What Happened to Silicon Valley Bank?

Mar 13, 2023 | Macro Insights, No Bull Economics

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Don’t assume that SVB’s difficulties are symbolic of the entire banking industry.

Commentary

Silicon Valley Bank (SVB) made the mistake of investing their customers’ deposits into long-dated U.S. Treasury bonds. Though this would ordinarily be viewed as very conservative by depositors (what asset is more secure?), Fed interest rate hikes took a bite out of the Treasury bond prices in SVB’s portfolio (bond prices move in the opposite direction of interest rates). While this doesn’t represent an actual loss for SVB if they are able to hold the Treasuries until maturity, it became a problem as nervous depositors started a run on the bank, thus requiring SVB to liquidate its bonds at lower face values than what they were initially purchased for.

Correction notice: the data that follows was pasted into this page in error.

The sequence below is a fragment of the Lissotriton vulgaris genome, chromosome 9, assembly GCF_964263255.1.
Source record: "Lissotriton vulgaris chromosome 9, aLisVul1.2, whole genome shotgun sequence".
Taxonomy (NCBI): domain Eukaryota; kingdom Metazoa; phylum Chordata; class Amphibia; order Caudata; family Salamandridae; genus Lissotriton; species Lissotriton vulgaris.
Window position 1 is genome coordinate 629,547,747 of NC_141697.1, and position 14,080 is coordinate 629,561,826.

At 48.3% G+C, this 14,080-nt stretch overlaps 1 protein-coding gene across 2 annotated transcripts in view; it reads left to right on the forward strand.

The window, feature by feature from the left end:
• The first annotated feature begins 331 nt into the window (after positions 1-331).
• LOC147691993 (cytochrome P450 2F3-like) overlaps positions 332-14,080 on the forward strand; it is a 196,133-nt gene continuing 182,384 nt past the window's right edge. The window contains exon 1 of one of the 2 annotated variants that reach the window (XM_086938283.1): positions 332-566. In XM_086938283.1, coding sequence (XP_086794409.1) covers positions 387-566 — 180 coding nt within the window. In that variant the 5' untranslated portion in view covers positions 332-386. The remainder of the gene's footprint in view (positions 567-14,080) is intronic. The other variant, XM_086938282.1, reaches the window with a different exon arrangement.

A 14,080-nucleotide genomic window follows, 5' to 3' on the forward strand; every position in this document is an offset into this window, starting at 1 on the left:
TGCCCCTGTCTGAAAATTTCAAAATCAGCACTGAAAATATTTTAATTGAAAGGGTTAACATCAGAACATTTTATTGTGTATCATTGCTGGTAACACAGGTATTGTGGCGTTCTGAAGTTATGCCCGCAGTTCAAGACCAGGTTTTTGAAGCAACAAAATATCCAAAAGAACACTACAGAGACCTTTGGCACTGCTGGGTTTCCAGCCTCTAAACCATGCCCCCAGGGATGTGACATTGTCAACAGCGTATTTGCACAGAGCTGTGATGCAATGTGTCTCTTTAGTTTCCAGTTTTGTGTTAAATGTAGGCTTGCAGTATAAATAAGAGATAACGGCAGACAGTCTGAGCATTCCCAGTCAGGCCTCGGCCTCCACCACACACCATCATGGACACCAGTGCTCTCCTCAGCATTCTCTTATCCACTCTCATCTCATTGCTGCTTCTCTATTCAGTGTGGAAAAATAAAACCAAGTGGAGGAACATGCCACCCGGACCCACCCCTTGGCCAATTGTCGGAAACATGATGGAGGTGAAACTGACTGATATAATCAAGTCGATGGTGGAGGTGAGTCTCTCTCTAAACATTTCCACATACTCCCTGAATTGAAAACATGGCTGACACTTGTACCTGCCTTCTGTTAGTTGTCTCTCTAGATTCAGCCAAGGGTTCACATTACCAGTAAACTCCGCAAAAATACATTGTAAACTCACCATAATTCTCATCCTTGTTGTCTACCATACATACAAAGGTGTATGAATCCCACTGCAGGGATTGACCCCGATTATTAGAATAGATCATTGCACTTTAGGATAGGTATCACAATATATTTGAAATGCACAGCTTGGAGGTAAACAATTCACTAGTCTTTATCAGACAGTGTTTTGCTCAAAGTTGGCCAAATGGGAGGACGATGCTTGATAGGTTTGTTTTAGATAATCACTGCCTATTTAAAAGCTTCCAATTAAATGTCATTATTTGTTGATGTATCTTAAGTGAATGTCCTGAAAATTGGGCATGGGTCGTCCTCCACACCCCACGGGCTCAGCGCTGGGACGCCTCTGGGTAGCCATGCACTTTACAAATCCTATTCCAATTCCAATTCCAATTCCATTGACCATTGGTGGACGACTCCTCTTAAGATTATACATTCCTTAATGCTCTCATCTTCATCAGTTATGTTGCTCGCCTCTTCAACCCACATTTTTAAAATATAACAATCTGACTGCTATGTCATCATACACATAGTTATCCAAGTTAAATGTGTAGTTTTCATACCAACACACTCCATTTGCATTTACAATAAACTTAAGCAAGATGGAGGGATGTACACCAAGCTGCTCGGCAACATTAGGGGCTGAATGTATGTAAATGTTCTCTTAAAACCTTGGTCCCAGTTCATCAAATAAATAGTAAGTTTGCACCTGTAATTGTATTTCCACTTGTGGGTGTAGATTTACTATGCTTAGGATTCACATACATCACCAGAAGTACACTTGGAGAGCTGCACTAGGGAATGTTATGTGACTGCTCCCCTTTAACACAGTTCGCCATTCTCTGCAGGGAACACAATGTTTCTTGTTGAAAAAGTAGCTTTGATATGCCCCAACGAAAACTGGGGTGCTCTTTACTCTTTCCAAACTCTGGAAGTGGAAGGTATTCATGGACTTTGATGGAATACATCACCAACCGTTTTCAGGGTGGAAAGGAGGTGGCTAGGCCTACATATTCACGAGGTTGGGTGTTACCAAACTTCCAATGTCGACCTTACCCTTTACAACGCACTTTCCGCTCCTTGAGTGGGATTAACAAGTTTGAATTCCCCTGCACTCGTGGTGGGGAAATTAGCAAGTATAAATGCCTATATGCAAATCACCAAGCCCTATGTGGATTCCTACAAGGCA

The U.S. banking system runs on confidence and SVB’s failure represented a poor risk assessment by depositors and a failure of the Fed to take preventative steps to guard against the secondary implications of its rate hike strategy. In any case, the banking sector seems to be in pretty good shape as evidenced by the chart below. The higher the ratio of bank deposits to bank assets, the better, and at the end of February 2023, deposits represented 77% of total bank assets – the healthiest level since 1979.

Deposits/Total Assets Graph
Deposits/Total Assets Graph
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